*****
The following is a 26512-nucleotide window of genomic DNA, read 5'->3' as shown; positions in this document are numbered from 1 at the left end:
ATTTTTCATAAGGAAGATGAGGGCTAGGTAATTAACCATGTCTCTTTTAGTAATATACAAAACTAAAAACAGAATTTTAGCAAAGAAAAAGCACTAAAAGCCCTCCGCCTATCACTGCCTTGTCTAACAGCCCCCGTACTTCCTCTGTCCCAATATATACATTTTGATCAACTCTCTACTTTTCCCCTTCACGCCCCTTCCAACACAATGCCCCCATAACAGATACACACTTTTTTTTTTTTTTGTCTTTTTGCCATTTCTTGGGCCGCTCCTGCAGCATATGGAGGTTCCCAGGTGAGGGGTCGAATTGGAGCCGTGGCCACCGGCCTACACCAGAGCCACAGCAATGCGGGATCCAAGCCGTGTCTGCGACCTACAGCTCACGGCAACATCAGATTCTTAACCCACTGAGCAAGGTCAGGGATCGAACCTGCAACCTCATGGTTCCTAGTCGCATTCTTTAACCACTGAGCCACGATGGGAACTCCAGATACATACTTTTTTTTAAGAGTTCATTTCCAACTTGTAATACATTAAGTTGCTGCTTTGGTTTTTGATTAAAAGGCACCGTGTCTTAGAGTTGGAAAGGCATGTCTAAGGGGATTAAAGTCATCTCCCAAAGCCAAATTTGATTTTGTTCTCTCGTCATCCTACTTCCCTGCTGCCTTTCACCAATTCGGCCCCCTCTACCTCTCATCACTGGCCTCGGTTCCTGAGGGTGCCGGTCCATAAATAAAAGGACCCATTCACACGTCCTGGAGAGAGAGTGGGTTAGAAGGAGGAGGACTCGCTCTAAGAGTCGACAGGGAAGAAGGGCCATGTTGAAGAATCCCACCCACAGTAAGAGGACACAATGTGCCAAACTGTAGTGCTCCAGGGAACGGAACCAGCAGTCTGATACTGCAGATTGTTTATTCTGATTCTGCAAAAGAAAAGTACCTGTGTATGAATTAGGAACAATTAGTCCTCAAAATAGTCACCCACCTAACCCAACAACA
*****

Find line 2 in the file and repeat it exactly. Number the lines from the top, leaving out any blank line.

ATTTTTCATAAGGAAGATGAGGGCTAGGTAATTAACCATGTCTCTTTTAGTAATATACAAAACTAAAAACAGAATTTTAGCAAAGAAAAAGCACTAAAAGCCCTCCGCCTATCACTGCCTTGTCTAACAGCCCCCGTACTTCCTCTGTCCCAATATATACATTTTGATCAACTCTCTACTTTTCCCCTTCACGCCCCTTCCAACACAATGCCCCCATAACAGATACACACTTTTTTTTTTTTTTGTCTTTTTGCCATTTCTTGGGCCGCTCCTGCAGCATATGGAGGTTCCCAGGTGAGGGGTCGAATTGGAGCCGTGGCCACCGGCCTACACCAGAGCCACAGCAATGCGGGATCCAAGCCGTGTCTGCGACCTACAGCTCACGGCAACATCAGATTCTTAACCCACTGAGCAAGGTCAGGGATCGAACCTGCAACCTCATGGTTCCTAGTCGCATTCTTTAACCACTGAGCCACGATGGGAACTCCAGATACATACTTTTTTTTAAGAGTTCATTTCCAACTTGTAATACATTAAGTTGCTGCTTTGGTTTTTGATTAAAAGGCACCGTGTCTTAGAGTTGGAAAGGCATGTCTAAGGGGATTAAAGTCATCTCCCAAAGCCAAATTTGATTTTGTTCTCTCGTCATCCTACTTCCCTGCTGCCTTTCACCAATTCGGCCCCCTCTACCTCTCATCACTGGCCTCGGTTCCTGAGGGTGCCGGTCCATAAATAAAAGGACCCATTCACACGTCCTGGAGAGAGAGTGGGTTAGAAGGAGGAGGACTCGCTCTAAGAGTCGACAGGGAAGAAGGGCCATGTTGAAGAATCCCACCCACAGTAAGAGGACACAATGTGCCAAACTGTAGTGCTCCAGGGAACGGAACCAGCAGTCTGATACTGCAGATTGTTTATTCTGATTCTGCAAAAGAAAAGTACCTGTGTATGAATTAGGAACAATTAGTCCTCAAAATAGTCACCCACCTAACCCAACAACA